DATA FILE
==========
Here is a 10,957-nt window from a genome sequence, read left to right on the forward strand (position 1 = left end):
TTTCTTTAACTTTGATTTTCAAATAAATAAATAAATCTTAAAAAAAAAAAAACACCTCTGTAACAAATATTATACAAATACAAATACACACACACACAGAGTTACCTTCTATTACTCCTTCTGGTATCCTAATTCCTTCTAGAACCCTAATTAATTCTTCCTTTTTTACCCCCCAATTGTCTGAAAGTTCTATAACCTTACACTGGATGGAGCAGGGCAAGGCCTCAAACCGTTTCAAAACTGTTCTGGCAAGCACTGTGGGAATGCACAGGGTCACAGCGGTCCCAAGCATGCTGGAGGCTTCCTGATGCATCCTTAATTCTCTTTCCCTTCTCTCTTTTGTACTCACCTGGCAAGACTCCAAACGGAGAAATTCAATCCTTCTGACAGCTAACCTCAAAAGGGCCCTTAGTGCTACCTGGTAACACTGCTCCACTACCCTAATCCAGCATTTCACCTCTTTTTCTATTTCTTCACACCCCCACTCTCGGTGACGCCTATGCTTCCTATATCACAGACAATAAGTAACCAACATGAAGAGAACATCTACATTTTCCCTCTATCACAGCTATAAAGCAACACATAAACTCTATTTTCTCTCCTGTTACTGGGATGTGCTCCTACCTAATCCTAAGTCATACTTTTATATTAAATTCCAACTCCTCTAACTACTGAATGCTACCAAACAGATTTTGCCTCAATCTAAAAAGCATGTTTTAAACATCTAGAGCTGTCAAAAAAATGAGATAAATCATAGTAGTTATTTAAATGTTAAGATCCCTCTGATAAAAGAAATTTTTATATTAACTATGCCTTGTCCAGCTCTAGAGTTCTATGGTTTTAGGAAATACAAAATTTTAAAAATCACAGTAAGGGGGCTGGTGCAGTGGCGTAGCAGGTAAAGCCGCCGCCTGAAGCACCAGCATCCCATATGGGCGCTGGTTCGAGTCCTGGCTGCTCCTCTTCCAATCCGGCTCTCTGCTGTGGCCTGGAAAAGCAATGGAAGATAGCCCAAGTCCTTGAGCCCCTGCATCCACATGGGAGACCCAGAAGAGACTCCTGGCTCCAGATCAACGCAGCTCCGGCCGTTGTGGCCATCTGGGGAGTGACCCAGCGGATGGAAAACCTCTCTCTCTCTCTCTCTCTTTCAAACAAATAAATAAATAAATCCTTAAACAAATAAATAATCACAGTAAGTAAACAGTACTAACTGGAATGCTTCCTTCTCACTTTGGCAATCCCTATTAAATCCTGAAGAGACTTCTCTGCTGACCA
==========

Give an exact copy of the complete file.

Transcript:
Here is a 10,957-nt window from a genome sequence, read left to right on the forward strand (position 1 = left end):
TTTCTTTAACTTTGATTTTCAAATAAATAAATAAATCTTAAAAAAAAAAAAACACCTCTGTAACAAATATTATACAAATACAAATACACACACACACAGAGTTACCTTCTATTACTCCTTCTGGTATCCTAATTCCTTCTAGAACCCTAATTAATTCTTCCTTTTTTACCCCCCAATTGTCTGAAAGTTCTATAACCTTACACTGGATGGAGCAGGGCAAGGCCTCAAACCGTTTCAAAACTGTTCTGGCAAGCACTGTGGGAATGCACAGGGTCACAGCGGTCCCAAGCATGCTGGAGGCTTCCTGATGCATCCTTAATTCTCTTTCCCTTCTCTCTTTTGTACTCACCTGGCAAGACTCCAAACGGAGAAATTCAATCCTTCTGACAGCTAACCTCAAAAGGGCCCTTAGTGCTACCTGGTAACACTGCTCCACTACCCTAATCCAGCATTTCACCTCTTTTTCTATTTCTTCACACCCCCACTCTCGGTGACGCCTATGCTTCCTATATCACAGACAATAAGTAACCAACATGAAGAGAACATCTACATTTTCCCTCTATCACAGCTATAAAGCAACACATAAACTCTATTTTCTCTCCTGTTACTGGGATGTGCTCCTACCTAATCCTAAGTCATACTTTTATATTAAATTCCAACTCCTCTAACTACTGAATGCTACCAAACAGATTTTGCCTCAATCTAAAAAGCATGTTTTAAACATCTAGAGCTGTCAAAAAAATGAGATAAATCATAGTAGTTATTTAAATGTTAAGATCCCTCTGATAAAAGAAATTTTTATATTAACTATGCCTTGTCCAGCTCTAGAGTTCTATGGTTTTAGGAAATACAAAATTTTAAAAATCACAGTAAGGGGGCTGGTGCAGTGGCGTAGCAGGTAAAGCCGCCGCCTGAAGCACCAGCATCCCATATGGGCGCTGGTTCGAGTCCTGGCTGCTCCTCTTCCAATCCGGCTCTCTGCTGTGGCCTGGAAAAGCAATGGAAGATAGCCCAAGTCCTTGAGCCCCTGCATCCACATGGGAGACCCAGAAGAGACTCCTGGCTCCAGATCAACGCAGCTCCGGCCGTTGTGGCCATCTGGGGAGTGACCCAGCGGATGGAAAACCTCTCTCTCTCTCTCTCTCTTTCAAACAAATAAATAAATAAATCCTTAAACAAATAAATAATCACAGTAAGTAAACAGTACTAACTGGAATGCTTCCTTCTCACTTTGGCAATCCCTATTAAATCCTGAAGAGACTTCTCTGCTGACCA